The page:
Hop on #TuesFlashFicTrain R2-W3!

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Another week, another prompt!

First things first, though – be sure to check out yesterday’s winner post, since that’s the story you’ll have to continue.

So I’ve been trying to come up with a prompt for this week for a while – I usually start thinking about them around Friday and have at least a decent idea by Monday. This week, though, I’m drawing a blank. Since I’m drawing a blank and am unable to come up with an idea, that’s what your story this week will be about! This week, I want you to write a piece featuring someone unable to think or find a solution. I know, it’s pretty broad, but I’ve always preferred vague prompts, myself. The person in question doesn’t have to be the protagonist (how great would it be if it’s the villain?), so let your imagination run wild!

Remember, continue last week’s story, keep it under 400 words, and submit your response in the comment section below. Don’t forget to include your twitter handles and/or other social media links for promotion! Submissions close Friday at 11:59PM EST– tell your friends!

Questions, suggestions? Check out the rules in more detail and/or drop me a line!

As always, think happy thoughts!

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3 thoughts on “Hop on #TuesFlashFicTrain R2-W3!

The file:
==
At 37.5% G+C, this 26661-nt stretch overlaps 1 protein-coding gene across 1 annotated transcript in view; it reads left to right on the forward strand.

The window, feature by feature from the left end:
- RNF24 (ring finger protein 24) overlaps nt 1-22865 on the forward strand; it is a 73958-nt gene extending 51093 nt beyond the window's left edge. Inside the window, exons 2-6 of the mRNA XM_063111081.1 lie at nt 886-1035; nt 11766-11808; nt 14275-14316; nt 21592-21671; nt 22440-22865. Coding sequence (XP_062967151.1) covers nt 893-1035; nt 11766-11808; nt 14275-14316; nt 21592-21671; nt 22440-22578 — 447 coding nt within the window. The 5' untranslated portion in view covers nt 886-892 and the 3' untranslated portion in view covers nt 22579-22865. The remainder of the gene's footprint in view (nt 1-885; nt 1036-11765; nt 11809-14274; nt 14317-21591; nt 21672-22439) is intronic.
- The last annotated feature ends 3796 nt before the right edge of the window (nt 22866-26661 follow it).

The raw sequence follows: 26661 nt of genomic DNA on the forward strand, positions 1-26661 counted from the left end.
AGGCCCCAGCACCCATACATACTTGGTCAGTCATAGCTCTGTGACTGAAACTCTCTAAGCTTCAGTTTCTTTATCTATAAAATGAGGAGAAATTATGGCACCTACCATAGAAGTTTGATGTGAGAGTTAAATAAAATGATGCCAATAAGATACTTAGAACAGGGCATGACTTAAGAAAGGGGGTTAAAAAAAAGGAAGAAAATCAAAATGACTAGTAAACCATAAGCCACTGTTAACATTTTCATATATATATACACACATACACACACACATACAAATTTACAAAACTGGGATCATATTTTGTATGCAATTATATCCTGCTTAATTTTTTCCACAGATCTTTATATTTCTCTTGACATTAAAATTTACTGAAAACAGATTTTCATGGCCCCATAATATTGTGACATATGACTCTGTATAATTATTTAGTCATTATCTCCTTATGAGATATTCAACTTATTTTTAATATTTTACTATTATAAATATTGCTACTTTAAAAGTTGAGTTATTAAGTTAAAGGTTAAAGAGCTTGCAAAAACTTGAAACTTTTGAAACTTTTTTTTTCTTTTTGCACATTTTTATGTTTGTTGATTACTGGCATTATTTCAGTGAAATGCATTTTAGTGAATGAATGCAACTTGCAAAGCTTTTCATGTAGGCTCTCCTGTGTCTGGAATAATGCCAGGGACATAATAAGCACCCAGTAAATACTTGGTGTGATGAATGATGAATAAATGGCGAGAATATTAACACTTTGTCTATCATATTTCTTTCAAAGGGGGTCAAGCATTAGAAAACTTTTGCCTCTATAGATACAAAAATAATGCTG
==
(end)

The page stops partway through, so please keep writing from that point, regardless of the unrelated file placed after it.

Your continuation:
1. Don’t quite know where this is going yet, but here’s my offering
    Renee Tennis-McKinley @2old2tap

    Four rings on the other end before the machine picked up. He waited through the canned answer, and then remained silent after the beep. Leaving the line open, he counted twenty seconds. Perhaps he had called too early; no, Odessa was there and refusing to answer.

    He chuckled into the receiver before ending the call.

    What to do next. He leaned back in his leather chair and propped his feet on the satin finish of his mahogany desk. The manuscript lay on the blotter with his silver pen. He supposed he had best lock the foul piece of garbage in his safe.

    With a sigh he slid his feet back to the floor and leaned forward to scan the stack of paper one more time. He’d circled the errors, slashed a line through the outright lies. If it would have made a difference, he’d just as soon burn the thing. But it was late, he’d sleep on it, by morning he’d have a plan.

    He pulled a manila envelope from a drawer and shoved the manuscript inside. He strode across the office and placed the package in his safe. With a last look around his office, he shrugged into his jacket and exited.

    Once inside the elevator he checked his cell phone. The notifications showed one missed call; he swiped the icon for home.

    When the machine picked up he left a message, “just leaving the office, sweetheart. I’ll be home soon.”

    He hurried through the lobby and stepped into the night to hail a taxi.

    Liked by 1 person

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